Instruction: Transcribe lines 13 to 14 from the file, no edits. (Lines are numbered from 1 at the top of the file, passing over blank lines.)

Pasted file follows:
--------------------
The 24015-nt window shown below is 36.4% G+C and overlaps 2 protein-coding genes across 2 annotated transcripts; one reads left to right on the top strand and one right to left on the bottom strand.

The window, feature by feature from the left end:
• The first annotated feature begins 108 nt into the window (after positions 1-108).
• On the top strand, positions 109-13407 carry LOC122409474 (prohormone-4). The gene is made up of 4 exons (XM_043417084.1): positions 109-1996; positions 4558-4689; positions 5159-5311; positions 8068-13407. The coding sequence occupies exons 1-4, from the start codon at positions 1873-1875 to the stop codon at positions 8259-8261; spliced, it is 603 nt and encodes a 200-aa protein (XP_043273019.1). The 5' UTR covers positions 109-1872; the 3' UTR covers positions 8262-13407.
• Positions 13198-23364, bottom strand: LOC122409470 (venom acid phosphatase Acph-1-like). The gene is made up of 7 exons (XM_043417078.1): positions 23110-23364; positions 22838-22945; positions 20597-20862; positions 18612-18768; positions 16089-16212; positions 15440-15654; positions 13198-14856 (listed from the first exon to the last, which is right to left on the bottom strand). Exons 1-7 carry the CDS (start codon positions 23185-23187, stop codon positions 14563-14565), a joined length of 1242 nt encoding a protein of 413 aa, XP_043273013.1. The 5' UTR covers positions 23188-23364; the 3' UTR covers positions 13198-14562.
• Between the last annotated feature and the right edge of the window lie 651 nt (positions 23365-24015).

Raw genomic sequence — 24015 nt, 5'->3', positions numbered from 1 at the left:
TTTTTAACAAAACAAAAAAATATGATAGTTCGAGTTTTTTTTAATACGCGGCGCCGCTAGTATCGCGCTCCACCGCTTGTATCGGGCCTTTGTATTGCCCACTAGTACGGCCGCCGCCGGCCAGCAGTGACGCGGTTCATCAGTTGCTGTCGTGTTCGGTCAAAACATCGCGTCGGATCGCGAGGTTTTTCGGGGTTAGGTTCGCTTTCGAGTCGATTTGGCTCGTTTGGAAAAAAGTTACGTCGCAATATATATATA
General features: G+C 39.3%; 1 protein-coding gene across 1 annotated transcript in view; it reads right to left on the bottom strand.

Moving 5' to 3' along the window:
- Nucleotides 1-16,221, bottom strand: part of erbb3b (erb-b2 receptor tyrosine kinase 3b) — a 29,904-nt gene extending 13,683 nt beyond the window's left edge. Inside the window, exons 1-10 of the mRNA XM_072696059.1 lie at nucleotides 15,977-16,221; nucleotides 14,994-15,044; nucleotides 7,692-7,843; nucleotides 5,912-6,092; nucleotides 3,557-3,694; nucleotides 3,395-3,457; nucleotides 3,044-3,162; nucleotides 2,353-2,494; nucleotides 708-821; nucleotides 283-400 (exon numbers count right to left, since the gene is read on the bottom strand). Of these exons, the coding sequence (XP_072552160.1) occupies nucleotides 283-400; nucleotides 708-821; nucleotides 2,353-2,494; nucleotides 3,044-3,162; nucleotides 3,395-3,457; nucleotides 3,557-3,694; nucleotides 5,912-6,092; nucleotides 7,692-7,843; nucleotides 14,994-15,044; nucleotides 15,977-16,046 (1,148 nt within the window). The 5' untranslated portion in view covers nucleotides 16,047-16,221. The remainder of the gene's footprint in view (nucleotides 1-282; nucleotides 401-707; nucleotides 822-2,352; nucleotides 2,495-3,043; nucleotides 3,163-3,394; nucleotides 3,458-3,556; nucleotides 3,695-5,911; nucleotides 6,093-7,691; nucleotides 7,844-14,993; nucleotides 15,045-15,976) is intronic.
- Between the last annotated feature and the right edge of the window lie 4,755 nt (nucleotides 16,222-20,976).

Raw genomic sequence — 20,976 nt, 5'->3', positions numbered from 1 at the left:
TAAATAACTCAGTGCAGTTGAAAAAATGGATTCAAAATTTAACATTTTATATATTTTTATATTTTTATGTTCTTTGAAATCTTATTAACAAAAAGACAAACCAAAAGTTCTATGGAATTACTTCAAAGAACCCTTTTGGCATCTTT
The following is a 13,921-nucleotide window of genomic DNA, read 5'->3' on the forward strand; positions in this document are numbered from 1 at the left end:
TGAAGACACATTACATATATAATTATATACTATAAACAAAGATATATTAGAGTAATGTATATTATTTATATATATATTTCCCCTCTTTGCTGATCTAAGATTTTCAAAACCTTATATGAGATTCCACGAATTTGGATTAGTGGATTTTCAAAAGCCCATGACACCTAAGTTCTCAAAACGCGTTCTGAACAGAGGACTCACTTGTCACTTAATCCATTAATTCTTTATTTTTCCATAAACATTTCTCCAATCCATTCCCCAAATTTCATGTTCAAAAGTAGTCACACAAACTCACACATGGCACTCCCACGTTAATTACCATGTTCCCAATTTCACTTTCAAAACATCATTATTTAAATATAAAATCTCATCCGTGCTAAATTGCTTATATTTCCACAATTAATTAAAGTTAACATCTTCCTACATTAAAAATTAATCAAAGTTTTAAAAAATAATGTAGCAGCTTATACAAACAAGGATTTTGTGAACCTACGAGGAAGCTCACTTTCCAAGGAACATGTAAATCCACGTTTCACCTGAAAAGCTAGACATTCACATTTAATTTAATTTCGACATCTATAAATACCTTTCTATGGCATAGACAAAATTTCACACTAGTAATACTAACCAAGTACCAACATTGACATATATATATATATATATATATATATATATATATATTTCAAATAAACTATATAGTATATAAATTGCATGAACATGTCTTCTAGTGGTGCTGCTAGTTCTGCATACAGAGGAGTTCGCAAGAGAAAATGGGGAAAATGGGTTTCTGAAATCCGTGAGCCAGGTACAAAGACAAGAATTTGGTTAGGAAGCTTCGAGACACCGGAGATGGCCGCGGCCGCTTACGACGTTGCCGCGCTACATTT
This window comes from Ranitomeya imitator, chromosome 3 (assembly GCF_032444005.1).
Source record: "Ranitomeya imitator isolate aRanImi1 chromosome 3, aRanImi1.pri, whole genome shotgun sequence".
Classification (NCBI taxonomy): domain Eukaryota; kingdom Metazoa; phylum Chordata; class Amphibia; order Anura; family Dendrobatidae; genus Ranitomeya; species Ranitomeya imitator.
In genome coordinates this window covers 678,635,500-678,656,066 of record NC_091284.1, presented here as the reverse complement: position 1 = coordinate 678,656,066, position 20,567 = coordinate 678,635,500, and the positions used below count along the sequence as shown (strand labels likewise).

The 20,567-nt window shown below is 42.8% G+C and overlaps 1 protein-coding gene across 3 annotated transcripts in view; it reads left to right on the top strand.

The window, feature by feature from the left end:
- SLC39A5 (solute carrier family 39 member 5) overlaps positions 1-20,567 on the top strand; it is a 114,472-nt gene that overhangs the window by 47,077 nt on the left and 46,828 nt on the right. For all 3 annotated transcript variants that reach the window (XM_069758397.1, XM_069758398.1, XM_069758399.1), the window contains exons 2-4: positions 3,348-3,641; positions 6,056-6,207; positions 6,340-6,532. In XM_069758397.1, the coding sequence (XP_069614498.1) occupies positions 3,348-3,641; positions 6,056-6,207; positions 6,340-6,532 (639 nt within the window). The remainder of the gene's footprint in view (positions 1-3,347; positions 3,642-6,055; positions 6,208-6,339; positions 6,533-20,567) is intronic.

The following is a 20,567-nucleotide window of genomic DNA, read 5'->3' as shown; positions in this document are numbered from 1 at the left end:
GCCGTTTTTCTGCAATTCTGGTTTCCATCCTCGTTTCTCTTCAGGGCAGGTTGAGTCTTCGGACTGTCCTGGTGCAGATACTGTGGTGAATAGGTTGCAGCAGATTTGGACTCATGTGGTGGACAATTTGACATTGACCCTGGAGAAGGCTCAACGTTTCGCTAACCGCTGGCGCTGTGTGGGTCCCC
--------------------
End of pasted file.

Raw genomic sequence — 20,976 nt, 5'->3', positions numbered from 1 at the left:
TAAATAACTCAGTGCAGTTGAAAAAATGGATTCAAAATTTAACATTTTATATATTTTTATATTTTTATGTTCTTTGAAATCTTATTAACAAAAAGACAAACCAAAAGTTCTATGGAATTACTTCAAAGAACCCTTTTGGCATCTTT